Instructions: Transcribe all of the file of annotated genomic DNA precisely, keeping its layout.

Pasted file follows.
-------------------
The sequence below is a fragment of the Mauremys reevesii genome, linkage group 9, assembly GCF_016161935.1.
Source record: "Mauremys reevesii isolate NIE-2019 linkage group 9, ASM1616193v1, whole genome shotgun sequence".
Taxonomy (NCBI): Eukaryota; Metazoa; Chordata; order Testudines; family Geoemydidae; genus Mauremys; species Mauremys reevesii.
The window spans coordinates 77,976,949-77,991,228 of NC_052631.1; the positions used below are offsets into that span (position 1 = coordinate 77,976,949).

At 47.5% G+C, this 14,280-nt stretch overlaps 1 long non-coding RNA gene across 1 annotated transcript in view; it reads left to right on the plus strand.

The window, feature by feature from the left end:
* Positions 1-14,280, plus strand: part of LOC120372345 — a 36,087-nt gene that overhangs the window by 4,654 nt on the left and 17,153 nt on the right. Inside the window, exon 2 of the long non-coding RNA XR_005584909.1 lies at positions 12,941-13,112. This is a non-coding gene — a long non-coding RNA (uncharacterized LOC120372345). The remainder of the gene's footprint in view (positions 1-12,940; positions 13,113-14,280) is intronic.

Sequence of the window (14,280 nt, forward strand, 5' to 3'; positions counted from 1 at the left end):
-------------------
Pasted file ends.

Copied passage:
The sequence below is a fragment of the Mauremys reevesii genome, linkage group 9, assembly GCF_016161935.1.
Source record: "Mauremys reevesii isolate NIE-2019 linkage group 9, ASM1616193v1, whole genome shotgun sequence".
Taxonomy (NCBI): Eukaryota; Metazoa; Chordata; order Testudines; family Geoemydidae; genus Mauremys; species Mauremys reevesii.
The window spans coordinates 77,976,949-77,991,228 of NC_052631.1; the positions used below are offsets into that span (position 1 = coordinate 77,976,949).

At 47.5% G+C, this 14,280-nt stretch overlaps 1 long non-coding RNA gene across 1 annotated transcript in view; it reads left to right on the plus strand.

The window, feature by feature from the left end:
* Positions 1-14,280, plus strand: part of LOC120372345 — a 36,087-nt gene that overhangs the window by 4,654 nt on the left and 17,153 nt on the right. Inside the window, exon 2 of the long non-coding RNA XR_005584909.1 lies at positions 12,941-13,112. This is a non-coding gene — a long non-coding RNA (uncharacterized LOC120372345). The remainder of the gene's footprint in view (positions 1-12,940; positions 13,113-14,280) is intronic.

Sequence of the window (14,280 nt, forward strand, 5' to 3'; positions counted from 1 at the left end):